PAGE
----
Under the ADA, an employer must determine whether an employee who declines to be vaccinated poses a “direct threat” to the health or safety of others. A direct threat is a significant risk of harm that cannot be mitigated through a reasonable accommodation. ADA accommodation requests must be reviewed on a case-by-case basis; therefore, the employer first must determine whether the employee poses a direct threat. If the individual’s job function naturally distances him or her from others in the workplace or requires consistent use of personal protective equipment when interacting with others, the employee may not pose a direct threat. In the event the individual is deemed to pose a threat, the employer then must determine if there is an accommodation that would reduce or eliminate that threat. This could include requiring the person to wear a mask or don other forms of PPE, erecting barriers, reassigning employees to vacant workstations or other forms of social distancing, teleworking, or modifying work schedules to minimize contact with others.

Some accommodations may be temporary. For example, employers may allow pregnant women to decline vaccination until they give birth. Vaccine policies should clearly inform employees of expectations for receiving the vaccine once the accommodation has ended, including the timeframe for compliance with the vaccine requirement.

With respect to accommodations for religious reasons, the EEOC defines religion broadly to include moral or ethical beliefs, which may or may not be associated with a mainstream religion. It encourages employers to assume requests for a religious accommodation are based on sincerely held beliefs. An employer must have an objective basis doubting the religious nature or authenticity of an accommodation request to seek supporting documentation. For example, if an employee objects to receiving a COVID-19 vaccine on religious grounds but previously has been vaccinated against influenza, the employer may ask the employee to explain how their religious belief accommodates one vaccine but not the other. Under Title VII, an accommodation causes undue hardship to the employer if it imposes more than a minimal burden or cost. This is a less stringent standard than under the ADA. Because religious beliefs can vary widely, it is good practice to have a standard process for evaluating requests for religious accommodations, such as having a single decision-maker for all requests.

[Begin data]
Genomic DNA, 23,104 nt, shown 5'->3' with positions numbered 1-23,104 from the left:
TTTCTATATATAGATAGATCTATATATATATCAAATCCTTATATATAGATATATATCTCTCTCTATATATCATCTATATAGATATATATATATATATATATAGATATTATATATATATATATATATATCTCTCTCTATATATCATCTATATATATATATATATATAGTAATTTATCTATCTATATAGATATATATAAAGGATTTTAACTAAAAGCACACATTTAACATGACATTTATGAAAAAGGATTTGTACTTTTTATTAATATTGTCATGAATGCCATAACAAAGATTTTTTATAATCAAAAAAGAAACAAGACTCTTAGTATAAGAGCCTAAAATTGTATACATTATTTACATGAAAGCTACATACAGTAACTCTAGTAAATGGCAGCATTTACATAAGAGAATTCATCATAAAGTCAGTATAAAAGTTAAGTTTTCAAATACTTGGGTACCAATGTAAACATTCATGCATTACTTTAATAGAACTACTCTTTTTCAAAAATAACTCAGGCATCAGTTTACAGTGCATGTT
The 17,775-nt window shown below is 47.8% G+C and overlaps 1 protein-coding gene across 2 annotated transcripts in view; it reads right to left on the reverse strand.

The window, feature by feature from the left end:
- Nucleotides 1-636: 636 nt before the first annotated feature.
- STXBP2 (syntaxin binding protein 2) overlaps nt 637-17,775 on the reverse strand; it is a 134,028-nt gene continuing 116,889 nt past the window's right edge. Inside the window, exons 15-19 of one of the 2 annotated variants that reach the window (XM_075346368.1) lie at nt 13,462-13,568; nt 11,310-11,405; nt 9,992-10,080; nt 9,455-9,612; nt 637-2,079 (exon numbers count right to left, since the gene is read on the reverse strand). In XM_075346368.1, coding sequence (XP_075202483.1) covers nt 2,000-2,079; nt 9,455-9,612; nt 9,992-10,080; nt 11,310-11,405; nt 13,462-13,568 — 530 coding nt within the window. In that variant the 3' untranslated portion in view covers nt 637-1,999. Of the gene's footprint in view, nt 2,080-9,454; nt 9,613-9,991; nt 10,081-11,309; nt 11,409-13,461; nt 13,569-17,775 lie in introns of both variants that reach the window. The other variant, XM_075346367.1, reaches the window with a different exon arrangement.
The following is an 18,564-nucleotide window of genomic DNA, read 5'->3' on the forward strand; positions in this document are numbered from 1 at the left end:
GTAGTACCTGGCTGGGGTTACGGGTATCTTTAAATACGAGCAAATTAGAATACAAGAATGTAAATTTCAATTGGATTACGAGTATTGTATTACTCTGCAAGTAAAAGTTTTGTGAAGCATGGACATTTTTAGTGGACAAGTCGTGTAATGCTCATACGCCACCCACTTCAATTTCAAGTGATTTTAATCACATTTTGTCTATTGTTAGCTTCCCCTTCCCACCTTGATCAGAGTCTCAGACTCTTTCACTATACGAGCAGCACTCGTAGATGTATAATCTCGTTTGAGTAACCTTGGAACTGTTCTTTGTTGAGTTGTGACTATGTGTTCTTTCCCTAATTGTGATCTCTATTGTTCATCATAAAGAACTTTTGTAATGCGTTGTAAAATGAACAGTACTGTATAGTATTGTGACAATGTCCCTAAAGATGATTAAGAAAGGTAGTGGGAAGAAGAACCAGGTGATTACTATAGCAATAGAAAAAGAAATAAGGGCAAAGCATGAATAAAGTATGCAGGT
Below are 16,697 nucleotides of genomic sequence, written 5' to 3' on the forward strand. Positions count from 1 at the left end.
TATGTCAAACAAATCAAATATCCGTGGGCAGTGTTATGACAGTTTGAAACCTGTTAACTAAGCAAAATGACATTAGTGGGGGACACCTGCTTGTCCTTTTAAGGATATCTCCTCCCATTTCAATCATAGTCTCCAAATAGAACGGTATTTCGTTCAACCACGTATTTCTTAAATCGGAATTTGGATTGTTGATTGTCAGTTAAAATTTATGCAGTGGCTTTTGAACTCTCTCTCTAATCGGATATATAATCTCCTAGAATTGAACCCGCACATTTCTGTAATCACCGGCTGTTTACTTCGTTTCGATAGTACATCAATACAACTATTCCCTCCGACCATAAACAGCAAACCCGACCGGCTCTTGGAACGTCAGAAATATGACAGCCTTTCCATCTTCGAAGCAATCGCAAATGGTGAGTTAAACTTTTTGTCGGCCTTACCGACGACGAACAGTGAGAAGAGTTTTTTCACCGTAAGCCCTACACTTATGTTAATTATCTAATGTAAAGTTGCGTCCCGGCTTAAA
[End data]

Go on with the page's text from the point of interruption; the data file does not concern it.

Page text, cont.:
The EEOC guidance for requiring workforce vaccination against COVID-19 essentially is the same as for mandatory influenza vaccination policies. Hospitals that already mandate the flu vaccine can easily adapt their current policies to include the COVID-19 vaccine. Hospitals that adopt mandatory vaccination policies should ensure those policies are applied consistently to all employees. Excusing key employees or top talent from vaccine requirements due to fear they will leave their post can lead to accusations of discrimination.

Documenting Requests to Decline Vaccination

When an individual declines vaccination for disability-related reasons, an employer can request the same information it would for any other accommodation request – documentation from a health care provider describing the nature of the disability, how it affects one or more major life activities and prevents the individual from receiving the vaccine, and whether the condition is permanent or if the employee can be vaccinated in the future.